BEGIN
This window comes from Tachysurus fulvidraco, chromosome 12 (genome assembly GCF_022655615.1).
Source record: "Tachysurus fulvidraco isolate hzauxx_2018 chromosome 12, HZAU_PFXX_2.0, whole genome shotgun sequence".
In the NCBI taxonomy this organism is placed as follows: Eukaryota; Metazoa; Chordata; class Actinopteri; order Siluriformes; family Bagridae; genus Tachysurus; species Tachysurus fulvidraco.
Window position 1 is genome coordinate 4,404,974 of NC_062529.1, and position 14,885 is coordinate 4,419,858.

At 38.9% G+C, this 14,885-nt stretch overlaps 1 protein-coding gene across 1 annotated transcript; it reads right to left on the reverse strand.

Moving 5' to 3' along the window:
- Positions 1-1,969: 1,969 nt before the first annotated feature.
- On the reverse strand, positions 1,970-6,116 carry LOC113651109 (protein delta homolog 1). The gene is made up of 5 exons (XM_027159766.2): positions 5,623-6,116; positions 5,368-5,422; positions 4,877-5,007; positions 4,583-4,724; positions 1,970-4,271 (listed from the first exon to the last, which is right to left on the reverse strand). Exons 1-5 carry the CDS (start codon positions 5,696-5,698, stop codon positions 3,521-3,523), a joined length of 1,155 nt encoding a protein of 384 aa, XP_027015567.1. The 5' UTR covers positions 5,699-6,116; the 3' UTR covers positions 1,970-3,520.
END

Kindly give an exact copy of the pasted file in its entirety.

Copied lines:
This window comes from Tachysurus fulvidraco, chromosome 12 (genome assembly GCF_022655615.1).
Source record: "Tachysurus fulvidraco isolate hzauxx_2018 chromosome 12, HZAU_PFXX_2.0, whole genome shotgun sequence".
In the NCBI taxonomy this organism is placed as follows: Eukaryota; Metazoa; Chordata; class Actinopteri; order Siluriformes; family Bagridae; genus Tachysurus; species Tachysurus fulvidraco.
Window position 1 is genome coordinate 4,404,974 of NC_062529.1, and position 14,885 is coordinate 4,419,858.

At 38.9% G+C, this 14,885-nt stretch overlaps 1 protein-coding gene across 1 annotated transcript; it reads right to left on the reverse strand.

Moving 5' to 3' along the window:
- Positions 1-1,969: 1,969 nt before the first annotated feature.
- On the reverse strand, positions 1,970-6,116 carry LOC113651109 (protein delta homolog 1). The gene is made up of 5 exons (XM_027159766.2): positions 5,623-6,116; positions 5,368-5,422; positions 4,877-5,007; positions 4,583-4,724; positions 1,970-4,271 (listed from the first exon to the last, which is right to left on the reverse strand). Exons 1-5 carry the CDS (start codon positions 5,696-5,698, stop codon positions 3,521-3,523), a joined length of 1,155 nt encoding a protein of 384 aa, XP_027015567.1. The 5' UTR covers positions 5,699-6,116; the 3' UTR covers positions 1,970-3,520.